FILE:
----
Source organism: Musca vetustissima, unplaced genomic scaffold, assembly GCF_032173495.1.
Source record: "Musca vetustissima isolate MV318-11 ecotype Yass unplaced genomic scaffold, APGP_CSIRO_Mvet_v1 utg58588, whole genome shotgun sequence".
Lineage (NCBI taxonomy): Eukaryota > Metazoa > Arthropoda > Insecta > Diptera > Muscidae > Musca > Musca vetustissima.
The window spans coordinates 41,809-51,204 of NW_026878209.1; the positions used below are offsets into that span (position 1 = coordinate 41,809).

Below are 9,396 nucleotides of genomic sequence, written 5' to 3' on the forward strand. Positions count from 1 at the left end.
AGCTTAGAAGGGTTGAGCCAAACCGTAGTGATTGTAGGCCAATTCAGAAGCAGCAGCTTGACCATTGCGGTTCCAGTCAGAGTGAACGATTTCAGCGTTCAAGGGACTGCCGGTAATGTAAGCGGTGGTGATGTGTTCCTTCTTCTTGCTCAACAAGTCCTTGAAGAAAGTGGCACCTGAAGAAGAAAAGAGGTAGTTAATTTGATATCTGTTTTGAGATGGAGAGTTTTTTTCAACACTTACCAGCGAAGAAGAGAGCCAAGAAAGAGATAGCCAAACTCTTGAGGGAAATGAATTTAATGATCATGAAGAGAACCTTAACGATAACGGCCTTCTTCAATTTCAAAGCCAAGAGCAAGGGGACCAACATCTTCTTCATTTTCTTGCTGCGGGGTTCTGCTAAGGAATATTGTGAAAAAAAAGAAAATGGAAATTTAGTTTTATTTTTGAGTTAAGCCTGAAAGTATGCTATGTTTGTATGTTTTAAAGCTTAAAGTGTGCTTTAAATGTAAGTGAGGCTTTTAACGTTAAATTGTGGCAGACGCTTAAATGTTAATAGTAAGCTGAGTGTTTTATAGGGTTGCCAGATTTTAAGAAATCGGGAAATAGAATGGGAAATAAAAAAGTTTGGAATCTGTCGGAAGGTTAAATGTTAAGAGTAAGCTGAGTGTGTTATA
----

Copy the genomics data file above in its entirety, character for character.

Source organism: Musca vetustissima, unplaced genomic scaffold, assembly GCF_032173495.1.
Source record: "Musca vetustissima isolate MV318-11 ecotype Yass unplaced genomic scaffold, APGP_CSIRO_Mvet_v1 utg58588, whole genome shotgun sequence".
Lineage (NCBI taxonomy): Eukaryota > Metazoa > Arthropoda > Insecta > Diptera > Muscidae > Musca > Musca vetustissima.
The window spans coordinates 41,809-51,204 of NW_026878209.1; the positions used below are offsets into that span (position 1 = coordinate 41,809).

Below are 9,396 nucleotides of genomic sequence, written 5' to 3' on the forward strand. Positions count from 1 at the left end.
AGCTTAGAAGGGTTGAGCCAAACCGTAGTGATTGTAGGCCAATTCAGAAGCAGCAGCTTGACCATTGCGGTTCCAGTCAGAGTGAACGATTTCAGCGTTCAAGGGACTGCCGGTAATGTAAGCGGTGGTGATGTGTTCCTTCTTCTTGCTCAACAAGTCCTTGAAGAAAGTGGCACCTGAAGAAGAAAAGAGGTAGTTAATTTGATATCTGTTTTGAGATGGAGAGTTTTTTTCAACACTTACCAGCGAAGAAGAGAGCCAAGAAAGAGATAGCCAAACTCTTGAGGGAAATGAATTTAATGATCATGAAGAGAACCTTAACGATAACGGCCTTCTTCAATTTCAAAGCCAAGAGCAAGGGGACCAACATCTTCTTCATTTTCTTGCTGCGGGGTTCTGCTAAGGAATATTGTGAAAAAAAAGAAAATGGAAATTTAGTTTTATTTTTGAGTTAAGCCTGAAAGTATGCTATGTTTGTATGTTTTAAAGCTTAAAGTGTGCTTTAAATGTAAGTGAGGCTTTTAACGTTAAATTGTGGCAGACGCTTAAATGTTAATAGTAAGCTGAGTGTTTTATAGGGTTGCCAGATTTTAAGAAATCGGGAAATAGAATGGGAAATAAAAAAGTTTGGAATCTGTCGGAAGGTTAAATGTTAAGAGTAAGCTGAGTGTGTTATA